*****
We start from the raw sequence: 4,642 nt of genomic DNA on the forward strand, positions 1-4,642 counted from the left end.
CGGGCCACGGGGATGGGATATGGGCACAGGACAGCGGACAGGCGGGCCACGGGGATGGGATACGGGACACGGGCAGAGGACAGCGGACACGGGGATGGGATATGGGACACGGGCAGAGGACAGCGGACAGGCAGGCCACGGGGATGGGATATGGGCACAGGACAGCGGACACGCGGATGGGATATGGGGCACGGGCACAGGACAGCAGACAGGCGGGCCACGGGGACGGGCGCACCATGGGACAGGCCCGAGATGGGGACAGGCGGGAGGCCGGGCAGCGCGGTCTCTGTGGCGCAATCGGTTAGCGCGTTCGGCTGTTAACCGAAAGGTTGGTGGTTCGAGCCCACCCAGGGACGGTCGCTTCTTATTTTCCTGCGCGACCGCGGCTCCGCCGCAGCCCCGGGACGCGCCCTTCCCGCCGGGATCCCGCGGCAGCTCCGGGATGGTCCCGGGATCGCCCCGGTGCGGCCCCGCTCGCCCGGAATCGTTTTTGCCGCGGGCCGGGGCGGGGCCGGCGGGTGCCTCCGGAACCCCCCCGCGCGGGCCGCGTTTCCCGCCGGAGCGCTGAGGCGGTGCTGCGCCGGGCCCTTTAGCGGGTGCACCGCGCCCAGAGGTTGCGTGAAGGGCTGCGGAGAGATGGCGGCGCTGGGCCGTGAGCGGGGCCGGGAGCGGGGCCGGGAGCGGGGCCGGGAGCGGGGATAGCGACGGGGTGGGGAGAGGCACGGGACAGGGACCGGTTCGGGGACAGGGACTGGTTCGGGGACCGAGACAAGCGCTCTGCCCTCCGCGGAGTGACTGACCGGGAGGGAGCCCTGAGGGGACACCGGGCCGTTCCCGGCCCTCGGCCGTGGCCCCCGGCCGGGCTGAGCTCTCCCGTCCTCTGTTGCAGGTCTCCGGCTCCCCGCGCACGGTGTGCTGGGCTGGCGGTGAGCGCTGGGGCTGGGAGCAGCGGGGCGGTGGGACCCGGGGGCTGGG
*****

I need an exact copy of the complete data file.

We start from the raw sequence: 4,642 nt of genomic DNA on the forward strand, positions 1-4,642 counted from the left end.
CGGGCCACGGGGATGGGATATGGGCACAGGACAGCGGACAGGCGGGCCACGGGGATGGGATACGGGACACGGGCAGAGGACAGCGGACACGGGGATGGGATATGGGACACGGGCAGAGGACAGCGGACAGGCAGGCCACGGGGATGGGATATGGGCACAGGACAGCGGACACGCGGATGGGATATGGGGCACGGGCACAGGACAGCAGACAGGCGGGCCACGGGGACGGGCGCACCATGGGACAGGCCCGAGATGGGGACAGGCGGGAGGCCGGGCAGCGCGGTCTCTGTGGCGCAATCGGTTAGCGCGTTCGGCTGTTAACCGAAAGGTTGGTGGTTCGAGCCCACCCAGGGACGGTCGCTTCTTATTTTCCTGCGCGACCGCGGCTCCGCCGCAGCCCCGGGACGCGCCCTTCCCGCCGGGATCCCGCGGCAGCTCCGGGATGGTCCCGGGATCGCCCCGGTGCGGCCCCGCTCGCCCGGAATCGTTTTTGCCGCGGGCCGGGGCGGGGCCGGCGGGTGCCTCCGGAACCCCCCCGCGCGGGCCGCGTTTCCCGCCGGAGCGCTGAGGCGGTGCTGCGCCGGGCCCTTTAGCGGGTGCACCGCGCCCAGAGGTTGCGTGAAGGGCTGCGGAGAGATGGCGGCGCTGGGCCGTGAGCGGGGCCGGGAGCGGGGCCGGGAGCGGGGCCGGGAGCGGGGATAGCGACGGGGTGGGGAGAGGCACGGGACAGGGACCGGTTCGGGGACAGGGACTGGTTCGGGGACCGAGACAAGCGCTCTGCCCTCCGCGGAGTGACTGACCGGGAGGGAGCCCTGAGGGGACACCGGGCCGTTCCCGGCCCTCGGCCGTGGCCCCCGGCCGGGCTGAGCTCTCCCGTCCTCTGTTGCAGGTCTCCGGCTCCCCGCGCACGGTGTGCTGGGCTGGCGGTGAGCGCTGGGGCTGGGAGCAGCGGGGCGGTGGGACCCGGGGGCTGGG